That really is as clear as I can make it.

There are 4 dimensions comprising space-time. Most of our normal experience is that 3 of these are purely spacial, and one is pure time.

The universe is also expanding along yet another spacial dimensino that is perpendicular to the other 3.

Please see the dozens of other threads regarding relativity, the Big Bang, dimensions, etc.

Actually more dimensions makes things easier ala the String Theory Phobos mentioned. Scientists are looking for the GUT (Grand Unified Theory) or TOE (Theory of Everything) which will unite all forces of nature under one umbrella. You have the Strong Nuclear Force, the Weak Nuclear Force, the Electromagnetic Force and the Gravitational Force. At extremely high energy states (such as existed at the *very* early moments after the Big Bang) all of these forces should unite into one single force. So far so good but unfortunately Gravity refuses to be easily fit into its place. A Quantum Theory of Gravity is needed but nothing works to the satisfaction of scientists.

Enter the 4[sup]th[/sup] and higher dimensions. It turns out when you do the math for all of these forces in higher dimensions there is enough ‘room’ (for lack of a better word) to fit gravity into the equation. Sort of a higher order language if you will. All of a sudden some of this stuff starts linking together nicely. I guess saying that this is ‘easier’ is a bit misleading since this kind of math is WAY out there and generally only performed by people with lots of degrees under them. I’ve heard that String Theory came before the mathematical tools existed to explore it fully (usually the discoveries are the other way around). Last I heard they expected 10-30 years for math to catch up enough to sufficiently explore the theory.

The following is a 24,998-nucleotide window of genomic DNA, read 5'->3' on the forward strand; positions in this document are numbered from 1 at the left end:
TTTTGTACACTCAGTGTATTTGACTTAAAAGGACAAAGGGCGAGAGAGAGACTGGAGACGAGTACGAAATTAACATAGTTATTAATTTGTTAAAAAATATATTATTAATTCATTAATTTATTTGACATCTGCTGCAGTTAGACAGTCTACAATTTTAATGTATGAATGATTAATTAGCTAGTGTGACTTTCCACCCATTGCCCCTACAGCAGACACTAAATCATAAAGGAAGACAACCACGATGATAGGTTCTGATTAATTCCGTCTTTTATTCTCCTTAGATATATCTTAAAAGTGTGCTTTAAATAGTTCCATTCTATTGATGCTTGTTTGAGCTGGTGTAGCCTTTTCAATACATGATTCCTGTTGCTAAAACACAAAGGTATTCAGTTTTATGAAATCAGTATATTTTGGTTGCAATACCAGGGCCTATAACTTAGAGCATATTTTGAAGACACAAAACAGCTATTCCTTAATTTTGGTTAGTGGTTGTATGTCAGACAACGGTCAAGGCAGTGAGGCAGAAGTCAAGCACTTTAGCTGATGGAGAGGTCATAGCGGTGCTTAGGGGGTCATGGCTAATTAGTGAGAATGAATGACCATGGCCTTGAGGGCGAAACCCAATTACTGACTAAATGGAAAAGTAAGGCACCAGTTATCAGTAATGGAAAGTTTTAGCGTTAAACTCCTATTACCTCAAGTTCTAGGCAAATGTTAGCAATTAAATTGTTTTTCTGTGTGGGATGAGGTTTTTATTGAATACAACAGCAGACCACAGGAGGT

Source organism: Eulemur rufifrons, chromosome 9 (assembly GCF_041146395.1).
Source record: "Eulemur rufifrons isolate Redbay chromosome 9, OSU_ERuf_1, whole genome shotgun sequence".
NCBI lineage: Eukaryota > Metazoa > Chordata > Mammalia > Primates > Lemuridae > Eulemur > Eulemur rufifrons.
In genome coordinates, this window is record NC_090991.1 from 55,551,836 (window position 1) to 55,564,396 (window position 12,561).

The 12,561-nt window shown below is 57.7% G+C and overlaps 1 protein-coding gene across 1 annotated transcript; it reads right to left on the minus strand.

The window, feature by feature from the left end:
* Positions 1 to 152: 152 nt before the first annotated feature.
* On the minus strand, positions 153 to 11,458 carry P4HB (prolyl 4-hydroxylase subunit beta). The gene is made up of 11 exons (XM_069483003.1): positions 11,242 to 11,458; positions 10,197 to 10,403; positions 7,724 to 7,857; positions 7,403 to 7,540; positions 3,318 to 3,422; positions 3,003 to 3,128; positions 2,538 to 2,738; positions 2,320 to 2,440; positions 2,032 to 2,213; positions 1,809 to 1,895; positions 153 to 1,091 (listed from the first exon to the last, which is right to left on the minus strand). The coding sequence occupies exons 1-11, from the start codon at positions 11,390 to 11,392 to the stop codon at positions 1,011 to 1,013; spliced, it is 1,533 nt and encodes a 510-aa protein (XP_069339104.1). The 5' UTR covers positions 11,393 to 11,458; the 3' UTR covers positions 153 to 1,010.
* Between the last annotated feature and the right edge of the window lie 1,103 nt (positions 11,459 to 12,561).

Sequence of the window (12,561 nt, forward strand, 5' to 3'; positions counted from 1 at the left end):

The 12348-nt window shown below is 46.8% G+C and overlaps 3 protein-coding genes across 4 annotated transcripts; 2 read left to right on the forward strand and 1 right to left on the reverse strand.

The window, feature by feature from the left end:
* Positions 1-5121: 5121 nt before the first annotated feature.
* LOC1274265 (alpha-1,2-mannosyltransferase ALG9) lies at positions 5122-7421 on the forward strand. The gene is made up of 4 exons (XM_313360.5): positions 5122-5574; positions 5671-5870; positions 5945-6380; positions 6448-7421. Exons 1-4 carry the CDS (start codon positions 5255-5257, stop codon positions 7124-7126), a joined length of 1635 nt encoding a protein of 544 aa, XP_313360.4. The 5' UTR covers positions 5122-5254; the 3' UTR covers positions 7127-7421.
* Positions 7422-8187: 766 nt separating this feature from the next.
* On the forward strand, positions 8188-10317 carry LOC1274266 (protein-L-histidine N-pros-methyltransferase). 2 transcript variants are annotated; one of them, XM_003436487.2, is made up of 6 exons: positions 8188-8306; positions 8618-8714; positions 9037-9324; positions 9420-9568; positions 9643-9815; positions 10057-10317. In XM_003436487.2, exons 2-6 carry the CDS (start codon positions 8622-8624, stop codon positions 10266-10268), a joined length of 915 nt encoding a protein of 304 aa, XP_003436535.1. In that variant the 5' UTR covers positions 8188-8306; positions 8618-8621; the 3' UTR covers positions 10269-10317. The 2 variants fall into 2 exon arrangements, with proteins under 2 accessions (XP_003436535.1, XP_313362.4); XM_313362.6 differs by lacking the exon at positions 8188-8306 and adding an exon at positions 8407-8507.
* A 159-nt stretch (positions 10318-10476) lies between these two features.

Does this mean that higher dimensions exist? I don’t know. Perhaps this is all a convenient mathematical trick and has no other basis in reality. If you want to *prove* higher dimensions exist as Phobos suggested you will need a particle accelerator with the circumference of the earth’s orbit around the sun and the entire mass of Jupiter converted to energy to power it. Basically it’s not something that will happen soon.

Finally, I don’t know if this is meaningful but time as a 4[sup]th[/sup] dimension does work in a coordinate system. You have X, Y and Z axis. With those three coordinates and an agreed upon reference frame I can pinpoint (say) the Skydeck of the World Trade Center. Add in time and I can specify when in *time* I will meet you there. If you want to get picky and look at things from a galactic scale the Skydeck on the World Trade Center is never in the same place from one moment to the next (earth’s rotation, earth’s orbit, the suns orbit, and the galaxy is moving) so specifying a location with X, Y, Z AND a time coordinate can be very useful. Again I don’t know if this argues for a 4[sup]th[/sup] timelike dimension or not but it looks good to me!

For a brain bender not only are the higher dimensions extremely small but they touch every point in our universe! I.E. There’s not a teeny little high-dimension ball floating somewhere in space. If you built an insanely big atom smasher with the end in your living room you could probe for the higher dimensions there as well as anywhere else (on the moon for instance or another galaxy). Sort of everywhere and almost nowhere. How’s that for counterintuitive!